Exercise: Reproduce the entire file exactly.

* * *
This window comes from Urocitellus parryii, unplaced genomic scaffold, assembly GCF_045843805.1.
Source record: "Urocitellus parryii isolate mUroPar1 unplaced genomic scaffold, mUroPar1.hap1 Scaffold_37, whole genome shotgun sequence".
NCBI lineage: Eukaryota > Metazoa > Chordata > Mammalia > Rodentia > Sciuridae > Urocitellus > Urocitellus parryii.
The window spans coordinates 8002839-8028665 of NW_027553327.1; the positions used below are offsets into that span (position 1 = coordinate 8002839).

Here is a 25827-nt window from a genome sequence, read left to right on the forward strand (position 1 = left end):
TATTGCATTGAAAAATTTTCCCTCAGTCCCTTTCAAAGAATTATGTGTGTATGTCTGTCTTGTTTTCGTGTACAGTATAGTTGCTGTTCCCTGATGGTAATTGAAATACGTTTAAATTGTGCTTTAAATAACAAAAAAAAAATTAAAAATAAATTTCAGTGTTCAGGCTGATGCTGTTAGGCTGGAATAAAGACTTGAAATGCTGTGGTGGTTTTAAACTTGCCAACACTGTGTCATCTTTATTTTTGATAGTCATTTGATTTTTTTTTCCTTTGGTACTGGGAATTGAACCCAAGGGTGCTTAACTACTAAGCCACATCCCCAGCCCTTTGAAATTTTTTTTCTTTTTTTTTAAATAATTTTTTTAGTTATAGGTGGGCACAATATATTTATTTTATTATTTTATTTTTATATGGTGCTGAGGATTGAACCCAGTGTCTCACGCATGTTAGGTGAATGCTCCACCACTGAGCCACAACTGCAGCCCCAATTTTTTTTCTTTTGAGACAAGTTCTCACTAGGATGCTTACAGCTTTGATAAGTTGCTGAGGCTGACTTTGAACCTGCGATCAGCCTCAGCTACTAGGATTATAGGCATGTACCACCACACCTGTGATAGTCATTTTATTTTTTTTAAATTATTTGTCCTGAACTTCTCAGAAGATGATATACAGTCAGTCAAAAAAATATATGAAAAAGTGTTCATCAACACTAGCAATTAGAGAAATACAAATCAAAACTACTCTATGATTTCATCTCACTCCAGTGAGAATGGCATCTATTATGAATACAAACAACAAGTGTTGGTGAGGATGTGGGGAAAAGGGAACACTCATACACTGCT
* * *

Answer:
This window comes from Urocitellus parryii, unplaced genomic scaffold, assembly GCF_045843805.1.
Source record: "Urocitellus parryii isolate mUroPar1 unplaced genomic scaffold, mUroPar1.hap1 Scaffold_37, whole genome shotgun sequence".
NCBI lineage: Eukaryota > Metazoa > Chordata > Mammalia > Rodentia > Sciuridae > Urocitellus > Urocitellus parryii.
The window spans coordinates 8002839-8028665 of NW_027553327.1; the positions used below are offsets into that span (position 1 = coordinate 8002839).

Here is a 25827-nt window from a genome sequence, read left to right on the forward strand (position 1 = left end):
TATTGCATTGAAAAATTTTCCCTCAGTCCCTTTCAAAGAATTATGTGTGTATGTCTGTCTTGTTTTCGTGTACAGTATAGTTGCTGTTCCCTGATGGTAATTGAAATACGTTTAAATTGTGCTTTAAATAACAAAAAAAAAATTAAAAATAAATTTCAGTGTTCAGGCTGATGCTGTTAGGCTGGAATAAAGACTTGAAATGCTGTGGTGGTTTTAAACTTGCCAACACTGTGTCATCTTTATTTTTGATAGTCATTTGATTTTTTTTTCCTTTGGTACTGGGAATTGAACCCAAGGGTGCTTAACTACTAAGCCACATCCCCAGCCCTTTGAAATTTTTTTTCTTTTTTTTTAAATAATTTTTTTAGTTATAGGTGGGCACAATATATTTATTTTATTATTTTATTTTTATATGGTGCTGAGGATTGAACCCAGTGTCTCACGCATGTTAGGTGAATGCTCCACCACTGAGCCACAACTGCAGCCCCAATTTTTTTTCTTTTGAGACAAGTTCTCACTAGGATGCTTACAGCTTTGATAAGTTGCTGAGGCTGACTTTGAACCTGCGATCAGCCTCAGCTACTAGGATTATAGGCATGTACCACCACACCTGTGATAGTCATTTTATTTTTTTTAAATTATTTGTCCTGAACTTCTCAGAAGATGATATACAGTCAGTCAAAAAAATATATGAAAAAGTGTTCATCAACACTAGCAATTAGAGAAATACAAATCAAAACTACTCTATGATTTCATCTCACTCCAGTGAGAATGGCATCTATTATGAATACAAACAACAAGTGTTGGTGAGGATGTGGGGAAAAGGGAACACTCATACACTGCT